Helping People with Disabilities Get Better Mental Health Support in California: How You Can Help

Community EngagementBlog

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In this blog, we’re addressing the pressing need for enhanced mental health support for individuals with intellectual and developmental disabilities (I/DD) in California. Despite awareness of this issue, there remains a significant gap in available services. This blog aims to underscore the importance of assisting this demographic and offers actionable steps to improve their mental well-being.

Individuals with disabilities often have a hard time with their mental health because they face different challenges. Sometimes, they can’t communicate well, feel lonely, or don’t have the right help. Studies show that people with disabilities are more likely to have mental health problems like anxiety or depression. But in California, there aren’t enough places to give them the right kind of help.

Without proper support, individuals with I/DD may experience difficulties in everyday life, leading to potential crises or adverse encounters with law enforcement. Additionally, their families and caregivers may have stress and fatigue without proper assistance.

“Master Plan for Kids’ Mental Health”

In August 2022, Governor Newsom announced a $4.7 billion initiative to support the mental health and substance abuse needs of young Californians. Dubbed the “Master Plan for Kids’ Mental Health,” this initiative targets individuals up to 25 years old but doesn’t mention the I/DD community. Individuals with I/DD who often face scarce assistance must be included in this plan.

“Master Plan for Developmental Services”

In the past few years, working with lawmakers, the Newsom Administration has invested a lot of money in improving services for people with developmental disabilities. The Master Plan will use these investments to improve and make services fairer for everyone who needs them.

California’s system for helping people with developmental disabilities is connected to other important systems like healthcare and social services. So, the Master Plan will focus on building stronger connections between these systems. This includes healthcare, education, housing, jobs, transportation, and safety, but does not address mental health services within the I/DD community.

Today, the individuals who receive these services are a diverse group, and they live longer. A modern system for developmental services should be able to offer services that respect different cultures and make it easier for people and their families to find the help they need, no matter where they live in California.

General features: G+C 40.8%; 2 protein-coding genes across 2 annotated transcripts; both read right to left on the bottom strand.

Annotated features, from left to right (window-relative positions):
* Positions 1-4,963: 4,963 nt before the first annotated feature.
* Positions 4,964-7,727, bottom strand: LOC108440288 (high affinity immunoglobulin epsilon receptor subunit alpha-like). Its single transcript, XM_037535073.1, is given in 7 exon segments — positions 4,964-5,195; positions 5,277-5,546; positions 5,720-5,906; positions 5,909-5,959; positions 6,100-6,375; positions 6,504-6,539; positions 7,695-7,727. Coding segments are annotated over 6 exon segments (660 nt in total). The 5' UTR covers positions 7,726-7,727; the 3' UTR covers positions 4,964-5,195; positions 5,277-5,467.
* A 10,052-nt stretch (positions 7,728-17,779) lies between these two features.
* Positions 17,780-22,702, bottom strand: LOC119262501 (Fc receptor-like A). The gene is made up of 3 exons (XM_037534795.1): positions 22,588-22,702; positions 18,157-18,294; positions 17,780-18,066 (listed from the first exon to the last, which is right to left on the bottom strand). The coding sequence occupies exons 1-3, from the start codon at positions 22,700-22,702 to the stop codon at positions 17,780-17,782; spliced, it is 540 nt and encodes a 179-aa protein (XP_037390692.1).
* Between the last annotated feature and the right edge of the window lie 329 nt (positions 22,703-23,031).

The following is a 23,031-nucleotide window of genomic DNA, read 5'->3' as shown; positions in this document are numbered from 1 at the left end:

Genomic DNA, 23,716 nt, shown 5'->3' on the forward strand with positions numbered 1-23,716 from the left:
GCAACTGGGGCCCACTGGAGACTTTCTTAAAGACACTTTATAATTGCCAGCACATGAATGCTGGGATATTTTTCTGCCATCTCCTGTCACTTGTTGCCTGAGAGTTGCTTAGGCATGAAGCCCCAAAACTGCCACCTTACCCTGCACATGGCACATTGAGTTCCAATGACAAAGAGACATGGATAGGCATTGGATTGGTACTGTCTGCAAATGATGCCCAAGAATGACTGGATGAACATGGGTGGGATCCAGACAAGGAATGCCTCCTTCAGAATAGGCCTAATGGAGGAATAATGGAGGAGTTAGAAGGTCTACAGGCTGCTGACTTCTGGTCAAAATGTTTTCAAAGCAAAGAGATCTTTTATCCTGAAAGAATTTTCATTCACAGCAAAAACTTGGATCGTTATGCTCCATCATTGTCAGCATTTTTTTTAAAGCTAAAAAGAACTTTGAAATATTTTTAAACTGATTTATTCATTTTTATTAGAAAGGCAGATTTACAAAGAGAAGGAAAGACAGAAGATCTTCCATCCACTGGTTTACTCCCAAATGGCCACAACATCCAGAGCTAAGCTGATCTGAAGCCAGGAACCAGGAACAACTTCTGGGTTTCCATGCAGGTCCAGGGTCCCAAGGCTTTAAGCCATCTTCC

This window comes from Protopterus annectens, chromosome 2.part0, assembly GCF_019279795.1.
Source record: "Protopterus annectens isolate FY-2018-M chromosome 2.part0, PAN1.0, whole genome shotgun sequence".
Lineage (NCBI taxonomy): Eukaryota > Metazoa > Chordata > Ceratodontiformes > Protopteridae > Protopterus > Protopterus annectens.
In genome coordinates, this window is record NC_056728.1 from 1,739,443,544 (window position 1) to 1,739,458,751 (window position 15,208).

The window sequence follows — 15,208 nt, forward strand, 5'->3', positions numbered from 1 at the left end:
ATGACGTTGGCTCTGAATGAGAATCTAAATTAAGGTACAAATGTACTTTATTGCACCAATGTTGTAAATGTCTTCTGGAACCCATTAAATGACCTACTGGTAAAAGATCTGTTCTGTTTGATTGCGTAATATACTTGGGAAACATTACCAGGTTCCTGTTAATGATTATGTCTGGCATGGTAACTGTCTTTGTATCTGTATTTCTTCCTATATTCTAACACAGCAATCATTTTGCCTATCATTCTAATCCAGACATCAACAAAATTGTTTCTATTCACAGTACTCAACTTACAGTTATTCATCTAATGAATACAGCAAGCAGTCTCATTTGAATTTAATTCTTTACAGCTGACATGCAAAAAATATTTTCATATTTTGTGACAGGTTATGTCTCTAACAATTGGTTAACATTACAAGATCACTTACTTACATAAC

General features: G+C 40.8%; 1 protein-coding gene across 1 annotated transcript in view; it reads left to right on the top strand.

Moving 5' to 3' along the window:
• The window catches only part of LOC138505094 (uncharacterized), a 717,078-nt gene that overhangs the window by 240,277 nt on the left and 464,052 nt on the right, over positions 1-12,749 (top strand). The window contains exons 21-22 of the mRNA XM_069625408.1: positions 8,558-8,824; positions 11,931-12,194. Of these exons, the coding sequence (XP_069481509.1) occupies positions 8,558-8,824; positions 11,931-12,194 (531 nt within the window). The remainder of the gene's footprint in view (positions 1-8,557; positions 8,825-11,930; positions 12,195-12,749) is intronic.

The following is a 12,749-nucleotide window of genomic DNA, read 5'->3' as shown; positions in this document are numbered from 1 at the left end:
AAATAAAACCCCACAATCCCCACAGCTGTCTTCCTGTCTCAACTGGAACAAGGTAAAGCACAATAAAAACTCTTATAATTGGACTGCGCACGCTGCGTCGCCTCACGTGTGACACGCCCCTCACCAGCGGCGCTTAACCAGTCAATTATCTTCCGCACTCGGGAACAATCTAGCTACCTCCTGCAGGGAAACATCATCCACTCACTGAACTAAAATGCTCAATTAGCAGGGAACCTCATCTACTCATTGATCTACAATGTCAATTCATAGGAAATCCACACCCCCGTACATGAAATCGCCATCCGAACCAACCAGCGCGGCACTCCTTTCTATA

How You Can Help

Talk to Local Leaders: You can start by telling people who make decisions in your city or county about this problem. Go to meetings where they talk about community issues, write letters, or set up meetings to talk about why it’s important to help people with disabilities with their mental health.

Support New Laws: Pay attention to new laws that people are talking about in California. Some of them might help people with disabilities get better mental health help. You can tell your local lawmakers that you like these laws and want them to pass.

Enter your location, and you’ll be provided with contact information for your assembly members and state senator:

Take Surveys and Attend Focus Groups (Listening Sessions): You can join groups where you answer questions and talk about your experiences.

Focus groups or listening sessions are small gatherings where people come together to discuss a specific topic. It’s usually led by a facilitator who asks questions to get everyone talking. The group members share their opinions, experiences, and ideas with each other. Focus groups allow IRC to learn more about what people think and feel about something.

Surveys are like questionnaires that help us learn what people think and how you and your loved one feel. They’re important because they help us understand what’s going on and how we can improve things. When you take part in surveys, you share your thoughts anonymously, and that helps us make decisions that can improve things for everyone.

You can decide if you want to be part of these focus groups or surveys. We’ll make sure to keep your personal information private while you’re in the focus group. If you join the focus group, you’ll be recorded, but don’t stress – the recordings will be safe and only used by the researchers, then deleted later. The things we learn during the focus group might be written about in research papers, but nobody’s name will be mentioned. All the surveys are anonymous, so nobody will know who said what.

A survey on Police Interactions is currently taking place. You are welcome to participate in these surveys using the links below, or visiting our Surveys page:

Focus groups on Police Interactions will be held during May of 2024. Please refer to the dates and flyers below or visit our Calendar for more information:

In conclusion, it’s clear that individuals with disabilities in California face significant challenges in accessing adequate mental health support. Despite efforts to address this issue, there remains a gap in services that must be addressed. By advocating for change and taking action, we can work towards ensuring that individuals with disabilities receive the support they need to thrive.

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Community Engagement

Inland Regional Center's Community Engagement Unit can be reached at [email protected]

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